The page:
So he was rude, and then there was a guy at the Chelsea Market who snapped at me when I walked past him to use the bathroom, "It's called a line!" And I said, "Yeah, but these are all empty . . ." He was just standing there, and hadn't bothered to even check if the bathrooms were busy. Here is a life lesson . . . we have a neighbor who is the same way. He throws a giant fit every irrigation day, because he's sure someone is taking his water, which they never are. But because he always goes up and turns on the water when it isn't his turn, he assumes that everyone else is like him, and is just looking for an opportunity to cheat him. Bathroom line guy was the same way. He's for sure and certain a queue-barger, and thinks everybody else is one too.

These were the only rude people I met in New York, but my cab driver after my failed Sunday flight thinks it's because I was staying on the Upper West Side. Maybe so, but during my stay Claire and Norah and I walked through a variety of neighborhoods, many of them not great, and people were unfailingly polite to us. I guess we must be really pretty or something.

Thursday, July 1, 2010

day 3 of my excellent adventure

In the morning we went to the Natural History Museum.
The blue whale is the giantest thing ever. And I'm not creeped out at all by taxidermy unless it starts moving, and you would not believe how many stuffed dead animals they have there! Elephant seals are hideous, dead or alive, and it turns out that all elephant seals share the same male ancestor, which I bet you didn't know. So their gene pool is super tiny and probably fairly predictable, as opposed to Nubian goats, whose genetic pool is so extensive that you can't predict with very much certainty what any particular breeding will produce. Other than it will most likely be a goat.

In the section on human evolution there are a bunch of hairy ape people, and they are naked, not wearing fur underwear like the Flintstones would have you believe.

For lunch we went to Shake Shack. I'm always suspicious of event-type places with lots of merchandise for sale, because it's a good bet that the clothes will be better than the food, and I was right where the burger was concerned. It was lackluster. But the custard! Yum. So smooth.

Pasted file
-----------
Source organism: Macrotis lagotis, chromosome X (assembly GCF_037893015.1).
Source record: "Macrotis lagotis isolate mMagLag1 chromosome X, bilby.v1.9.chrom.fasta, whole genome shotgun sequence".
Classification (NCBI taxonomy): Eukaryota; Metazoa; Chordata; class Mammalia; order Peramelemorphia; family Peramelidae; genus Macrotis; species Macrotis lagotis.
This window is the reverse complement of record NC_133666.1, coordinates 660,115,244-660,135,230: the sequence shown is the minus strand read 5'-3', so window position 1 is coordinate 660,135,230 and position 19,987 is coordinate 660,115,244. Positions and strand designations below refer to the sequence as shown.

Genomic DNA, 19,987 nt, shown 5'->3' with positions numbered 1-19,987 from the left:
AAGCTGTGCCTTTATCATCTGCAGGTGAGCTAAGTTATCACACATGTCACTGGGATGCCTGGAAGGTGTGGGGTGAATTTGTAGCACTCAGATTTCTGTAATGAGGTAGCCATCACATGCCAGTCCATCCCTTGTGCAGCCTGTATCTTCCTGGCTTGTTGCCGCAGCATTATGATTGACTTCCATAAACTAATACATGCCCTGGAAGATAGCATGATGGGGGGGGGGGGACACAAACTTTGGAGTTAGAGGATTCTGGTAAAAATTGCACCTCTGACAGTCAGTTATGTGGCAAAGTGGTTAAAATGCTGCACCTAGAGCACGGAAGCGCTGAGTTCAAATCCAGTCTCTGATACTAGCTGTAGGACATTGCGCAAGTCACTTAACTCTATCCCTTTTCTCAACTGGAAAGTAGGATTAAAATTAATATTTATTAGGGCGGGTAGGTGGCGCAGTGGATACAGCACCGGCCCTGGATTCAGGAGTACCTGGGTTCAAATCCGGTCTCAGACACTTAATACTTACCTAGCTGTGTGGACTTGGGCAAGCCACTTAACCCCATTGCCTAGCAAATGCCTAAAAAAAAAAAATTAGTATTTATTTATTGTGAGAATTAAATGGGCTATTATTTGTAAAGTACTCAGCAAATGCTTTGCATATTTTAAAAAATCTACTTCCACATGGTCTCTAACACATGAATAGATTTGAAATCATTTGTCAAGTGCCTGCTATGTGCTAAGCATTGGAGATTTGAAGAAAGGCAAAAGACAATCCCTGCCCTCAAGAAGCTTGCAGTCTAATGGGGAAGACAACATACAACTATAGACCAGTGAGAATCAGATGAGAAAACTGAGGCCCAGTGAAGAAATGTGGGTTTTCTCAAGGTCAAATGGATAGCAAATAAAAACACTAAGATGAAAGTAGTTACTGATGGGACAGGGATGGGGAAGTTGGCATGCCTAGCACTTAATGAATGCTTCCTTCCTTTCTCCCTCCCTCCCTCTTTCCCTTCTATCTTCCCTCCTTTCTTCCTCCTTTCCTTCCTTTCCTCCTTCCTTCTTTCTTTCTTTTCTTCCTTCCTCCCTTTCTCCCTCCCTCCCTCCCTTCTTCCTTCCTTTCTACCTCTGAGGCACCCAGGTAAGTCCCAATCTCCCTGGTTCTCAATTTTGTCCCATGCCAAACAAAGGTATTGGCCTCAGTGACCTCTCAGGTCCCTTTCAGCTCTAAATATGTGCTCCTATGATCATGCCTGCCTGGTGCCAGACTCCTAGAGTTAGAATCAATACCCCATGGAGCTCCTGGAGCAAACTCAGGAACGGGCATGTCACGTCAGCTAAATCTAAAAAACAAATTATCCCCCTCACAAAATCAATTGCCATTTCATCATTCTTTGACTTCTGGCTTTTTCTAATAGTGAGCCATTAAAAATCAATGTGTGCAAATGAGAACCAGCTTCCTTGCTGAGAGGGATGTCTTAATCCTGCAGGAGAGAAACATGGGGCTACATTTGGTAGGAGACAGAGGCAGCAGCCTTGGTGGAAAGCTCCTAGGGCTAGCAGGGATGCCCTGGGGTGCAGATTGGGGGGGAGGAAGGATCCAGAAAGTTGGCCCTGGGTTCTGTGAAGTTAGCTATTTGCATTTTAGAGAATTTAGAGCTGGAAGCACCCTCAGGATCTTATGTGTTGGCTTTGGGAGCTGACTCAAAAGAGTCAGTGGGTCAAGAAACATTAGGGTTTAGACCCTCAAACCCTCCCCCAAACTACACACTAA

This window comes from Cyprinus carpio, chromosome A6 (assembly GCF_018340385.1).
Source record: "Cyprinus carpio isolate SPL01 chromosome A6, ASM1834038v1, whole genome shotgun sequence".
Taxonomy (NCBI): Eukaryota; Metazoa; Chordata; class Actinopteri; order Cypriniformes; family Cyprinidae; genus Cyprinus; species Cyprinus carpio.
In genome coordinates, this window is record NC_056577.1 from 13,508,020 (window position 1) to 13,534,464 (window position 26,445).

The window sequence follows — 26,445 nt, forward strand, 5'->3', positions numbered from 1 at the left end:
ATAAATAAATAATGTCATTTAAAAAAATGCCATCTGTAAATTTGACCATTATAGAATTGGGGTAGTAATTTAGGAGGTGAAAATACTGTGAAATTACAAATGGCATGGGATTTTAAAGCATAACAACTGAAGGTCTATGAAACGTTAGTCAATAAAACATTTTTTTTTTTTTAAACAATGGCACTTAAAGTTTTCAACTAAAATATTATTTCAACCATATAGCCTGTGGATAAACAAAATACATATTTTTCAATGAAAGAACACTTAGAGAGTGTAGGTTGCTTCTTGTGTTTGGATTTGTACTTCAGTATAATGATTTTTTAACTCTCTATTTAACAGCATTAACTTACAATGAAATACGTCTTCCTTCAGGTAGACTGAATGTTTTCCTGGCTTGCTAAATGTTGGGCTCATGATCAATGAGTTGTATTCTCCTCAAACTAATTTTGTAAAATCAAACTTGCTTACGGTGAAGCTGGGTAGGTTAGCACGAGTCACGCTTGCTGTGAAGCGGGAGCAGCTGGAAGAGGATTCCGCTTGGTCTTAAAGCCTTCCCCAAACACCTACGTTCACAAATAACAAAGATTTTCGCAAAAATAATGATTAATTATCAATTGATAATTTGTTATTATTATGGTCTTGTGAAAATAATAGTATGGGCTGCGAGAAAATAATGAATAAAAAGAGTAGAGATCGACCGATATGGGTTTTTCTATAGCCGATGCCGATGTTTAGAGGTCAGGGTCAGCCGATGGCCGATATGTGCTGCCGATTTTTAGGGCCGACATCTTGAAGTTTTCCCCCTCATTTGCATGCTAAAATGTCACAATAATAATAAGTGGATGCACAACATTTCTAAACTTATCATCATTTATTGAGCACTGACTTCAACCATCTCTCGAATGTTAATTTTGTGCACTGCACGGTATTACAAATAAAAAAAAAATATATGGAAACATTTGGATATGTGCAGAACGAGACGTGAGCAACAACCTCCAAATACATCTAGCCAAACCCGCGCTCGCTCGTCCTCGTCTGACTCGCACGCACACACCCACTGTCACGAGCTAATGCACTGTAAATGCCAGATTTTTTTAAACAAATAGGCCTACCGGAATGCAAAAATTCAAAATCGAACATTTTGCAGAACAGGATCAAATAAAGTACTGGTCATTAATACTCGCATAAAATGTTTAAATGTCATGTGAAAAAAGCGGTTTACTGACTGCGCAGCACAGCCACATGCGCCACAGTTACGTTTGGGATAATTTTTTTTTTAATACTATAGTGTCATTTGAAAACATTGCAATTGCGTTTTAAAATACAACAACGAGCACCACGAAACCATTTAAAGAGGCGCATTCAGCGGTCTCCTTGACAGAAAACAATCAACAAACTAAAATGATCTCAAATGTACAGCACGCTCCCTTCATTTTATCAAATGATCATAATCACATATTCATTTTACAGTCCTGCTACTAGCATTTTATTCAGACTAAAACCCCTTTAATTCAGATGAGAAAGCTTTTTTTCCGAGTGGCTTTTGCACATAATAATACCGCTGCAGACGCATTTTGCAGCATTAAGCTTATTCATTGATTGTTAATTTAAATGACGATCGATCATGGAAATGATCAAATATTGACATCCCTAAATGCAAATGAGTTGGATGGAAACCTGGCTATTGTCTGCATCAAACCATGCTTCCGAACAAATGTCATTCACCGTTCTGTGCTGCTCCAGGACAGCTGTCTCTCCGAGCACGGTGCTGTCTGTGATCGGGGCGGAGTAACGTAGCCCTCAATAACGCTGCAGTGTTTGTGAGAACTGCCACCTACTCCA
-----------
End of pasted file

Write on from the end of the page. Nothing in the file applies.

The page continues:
Then it was off to the Metropolitan Museum of Art. It's a huge labryinth and we kept getting lost. And this will tip you off as to my woeful lack of sophistication, but after an hour or two of seeing amazing stuff that is hundreds and thousands of years old I got museum fatigue and just wanted to be done looking at it.
We ended up in the Picasso exhibition, and you know how when you doodle you might draw a bunch of little circles, or triangles, or flowers, or animals? Well, Picasso was a lot like you, except replace "circles" with "fat prostitutes," and "triangles" with "fat prostitutes," and "flowers" with "fat prostitutes," and "animals" with "fat prostitutes." It was quite a revelation. He really, really liked drawing naked folk. There is a painting of a scrawny nude fellating a bored young Picasso, and there was a guy in front of it taking picture after picture after picture of it with his camera. Hee.


After we finally found the exit we made our way to Kalustyans, which is beyond my powers to describe. It is huge and overflowing and I could bankrupt myself there. I bought some flageolet beans and chocolate layered halvah, which is my new favorite treat. It's sort of like a soft Butterfinger, only made with sesame paste and with the chocolate layered all through the inside.

Then we went to Fishs Eddy and coveted the cake plates, while trying to navigate the tiny aisles with the jogging stroller without breaking anything. Then across the street to ABC Carpet and Home, where I wanted to buy all of the jewelry and linens.

After that we met up with Nate and went to Flor de Mayo for dinner.
I got ropa vieja, which I have always been wary of, because shredded beef is so often done badly, but this was fantastic. All of the food was.
Then Claire and Nate went home while I went shopping at Filene's Basement, because I like clothes. I got a silk blouse to wear with my pencil skirt and a cream and orange-striped ruffled scarf.

The end.